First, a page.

INT: And how was it that you then left? What happened after the four and a half years?
LM: Ah what happened was they needed the house for some reason for WAAC’s, or RAAC’S or one of the women’s naval organisations and they found another place in Castle Douglas, Ernespie house, which was an old hotel. It’s been reverted, it’s back to a hotel again I believe, we were …. visited it. And it’s Ernespie house, we were there more or less 4 or 5 months. But they kept on taking children away as they were getting older, my mother would take Jenny away, Isi was already away in a hostel in Garnethill, He went to a hostel in Garnethill. And Jenny would be with my mother and I would be in the hostel, maybe one of the last to leave. And then I would go, my mother had rented premises in, would you believe, a people called Bernard and Myrna was, it was her grandparents or her aunts and uncles they took us in.
INT: That’s the AJR social worker?
LM: In Ledard Road, we lived there for a while and she wouldn’t remember it. But that’s where we lived, and then a miracle. My mother got a job in Geneens.
INT: And tell, remind us please what Geneens is.
LM: Janine’s was the biggest and best Jewish restaurant and I believe it was a bedsit or a hotel.
INT: Apparently it was a hotel and apparently they also used to have quite well known singers would come and stay in the hotel as well.
LM: Right, right. Well what happened was my mother got a job there as a cook. My mother was a first class cook but not from any menu, it was all from her head. So she was a cook there and they loved her and one day Alex Silverstein came into the kitchen, he says, “I’ve got to meet the cook”, he says, “I’ve got to meet the cook”. So Mrs Geneen said. “Come and meet Mrs Metzstein, Mrs Metzstein’s got a bit of a problem, she’s got 5 children, nowhere to live, can you help?”. He had a big furniture shop in Great Western Road, burned down incidentally, above the shop was a huge empty flat. He says, “I’ve got the very place for you”. He said “I want someone to live in the flat because it’s vulnerable, it’s always empty flat”. He says “I’ll give you the flat, a pound a week, bring your children” and we all lived, except Lee, who stayed in London, we all lived in Great Western Road for years and years and years.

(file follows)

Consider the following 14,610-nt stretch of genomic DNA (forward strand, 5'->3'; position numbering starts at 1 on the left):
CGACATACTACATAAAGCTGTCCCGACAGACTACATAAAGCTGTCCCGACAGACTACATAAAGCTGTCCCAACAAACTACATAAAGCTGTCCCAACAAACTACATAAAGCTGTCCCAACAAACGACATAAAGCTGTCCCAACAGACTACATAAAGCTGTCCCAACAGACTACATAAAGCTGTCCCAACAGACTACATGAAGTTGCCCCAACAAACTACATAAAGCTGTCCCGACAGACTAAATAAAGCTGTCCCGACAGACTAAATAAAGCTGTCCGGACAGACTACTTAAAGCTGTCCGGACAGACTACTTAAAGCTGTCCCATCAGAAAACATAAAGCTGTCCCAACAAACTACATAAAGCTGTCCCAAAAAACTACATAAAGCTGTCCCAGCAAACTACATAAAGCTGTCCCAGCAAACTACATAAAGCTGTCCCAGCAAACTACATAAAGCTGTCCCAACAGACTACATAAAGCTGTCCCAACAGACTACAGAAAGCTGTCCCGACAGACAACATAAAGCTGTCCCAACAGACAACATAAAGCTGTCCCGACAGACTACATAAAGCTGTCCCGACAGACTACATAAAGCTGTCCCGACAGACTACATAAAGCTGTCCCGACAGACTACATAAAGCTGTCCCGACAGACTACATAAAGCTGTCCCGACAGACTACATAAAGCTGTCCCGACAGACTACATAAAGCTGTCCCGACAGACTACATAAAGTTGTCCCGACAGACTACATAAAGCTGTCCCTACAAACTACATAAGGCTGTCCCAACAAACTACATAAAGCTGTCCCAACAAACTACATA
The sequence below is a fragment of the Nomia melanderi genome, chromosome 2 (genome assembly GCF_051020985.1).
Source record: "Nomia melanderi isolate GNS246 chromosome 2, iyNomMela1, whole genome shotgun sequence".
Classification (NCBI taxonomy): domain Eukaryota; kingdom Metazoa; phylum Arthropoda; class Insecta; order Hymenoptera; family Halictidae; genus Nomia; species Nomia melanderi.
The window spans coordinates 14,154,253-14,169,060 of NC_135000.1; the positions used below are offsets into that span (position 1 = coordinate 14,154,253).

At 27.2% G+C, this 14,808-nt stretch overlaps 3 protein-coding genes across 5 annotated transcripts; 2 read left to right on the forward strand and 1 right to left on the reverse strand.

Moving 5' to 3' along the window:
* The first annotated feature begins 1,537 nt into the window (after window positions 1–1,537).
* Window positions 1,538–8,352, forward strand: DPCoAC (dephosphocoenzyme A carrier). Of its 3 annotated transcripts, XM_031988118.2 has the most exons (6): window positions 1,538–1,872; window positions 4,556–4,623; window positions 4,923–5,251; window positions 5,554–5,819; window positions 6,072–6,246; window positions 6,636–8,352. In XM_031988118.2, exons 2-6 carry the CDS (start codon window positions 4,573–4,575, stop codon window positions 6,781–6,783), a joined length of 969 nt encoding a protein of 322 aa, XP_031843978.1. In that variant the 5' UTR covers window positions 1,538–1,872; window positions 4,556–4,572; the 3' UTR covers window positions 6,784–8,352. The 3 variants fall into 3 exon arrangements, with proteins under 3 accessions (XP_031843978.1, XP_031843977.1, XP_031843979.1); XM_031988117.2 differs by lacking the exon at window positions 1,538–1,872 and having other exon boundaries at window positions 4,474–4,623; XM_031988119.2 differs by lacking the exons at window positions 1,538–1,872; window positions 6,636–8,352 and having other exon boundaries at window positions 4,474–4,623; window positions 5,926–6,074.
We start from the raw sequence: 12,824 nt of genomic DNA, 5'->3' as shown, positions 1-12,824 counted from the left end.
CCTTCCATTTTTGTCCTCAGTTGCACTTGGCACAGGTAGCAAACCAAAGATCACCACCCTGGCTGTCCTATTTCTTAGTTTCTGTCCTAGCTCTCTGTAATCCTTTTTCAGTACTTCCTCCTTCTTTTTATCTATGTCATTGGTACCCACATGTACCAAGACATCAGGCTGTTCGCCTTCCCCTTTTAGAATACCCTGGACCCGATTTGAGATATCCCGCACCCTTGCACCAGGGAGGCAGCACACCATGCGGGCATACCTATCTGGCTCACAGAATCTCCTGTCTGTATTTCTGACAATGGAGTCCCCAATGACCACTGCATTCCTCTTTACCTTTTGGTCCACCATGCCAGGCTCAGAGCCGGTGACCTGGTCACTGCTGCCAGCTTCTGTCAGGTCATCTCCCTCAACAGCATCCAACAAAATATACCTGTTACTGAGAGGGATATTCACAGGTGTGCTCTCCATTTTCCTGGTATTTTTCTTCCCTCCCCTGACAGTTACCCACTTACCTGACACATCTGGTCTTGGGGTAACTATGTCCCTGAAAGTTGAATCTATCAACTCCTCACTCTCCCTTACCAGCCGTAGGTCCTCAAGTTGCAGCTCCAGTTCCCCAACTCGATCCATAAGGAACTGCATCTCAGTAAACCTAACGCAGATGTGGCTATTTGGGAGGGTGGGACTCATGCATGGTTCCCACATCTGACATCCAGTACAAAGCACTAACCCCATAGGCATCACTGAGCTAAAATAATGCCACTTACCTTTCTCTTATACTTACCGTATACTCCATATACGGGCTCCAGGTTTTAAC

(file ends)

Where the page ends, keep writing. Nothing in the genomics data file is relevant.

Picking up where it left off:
INT: That was very fortunate.
LM: That was, that was a very nice fellow that, that gave us that flat. Mrs Geneen was instigating that, very kind of her.
INT: And so it was. And then you must have then gone to school here in Glasgow?
LM: Yes. I went to school, I went to… Unfortunately I had a rather bad beginning at school. I didn’t, I didn’t persevere, it may have been my starting was bad, English? I don’t know. I’m not going to make excuses for a lack of interest in education. But at the same time I found the streets more exciting, playing with the other children and in these days you’d just go out and you played. You didn’t worry and came home late at night.
And the school, my first school I went to was Battlefield, which was ok except I didn’t do terribly well there. One of the teachers used to call me, when he wanted my attention, he called me “Berlin!”, that’s what he used to call me. Yes, I know it wouldn’t be allowed today, but he called me, and I was quite, you know, sort of… Anyway I went to school there for a while but I didn’t do terribly well in my, I failed the qualifying by one mark and ‘Bob’s your uncle’ you’re in a senior, a junior secondary school, which happened to me. So instead of getting languages or science I got metalwork. You know that’s, this was the dividing factor, one mark, is he not good enough for this? I was but I didn’t stick in and the teachers weren’t that careful. Then I went to St George… Then we got the flat in Great Western Road, I went to the local school called the St George’s Road, nice enough school, but it was a junior secondary. And a pal of mine who had 120 out of 120 went to Queen’s Park or Woodside, which was the…. the Senior Secondary School. So I lost out on that but it was probably my own fault or maybe not enough encouragement from my mother, I don’t know. She worked so hard, everyday.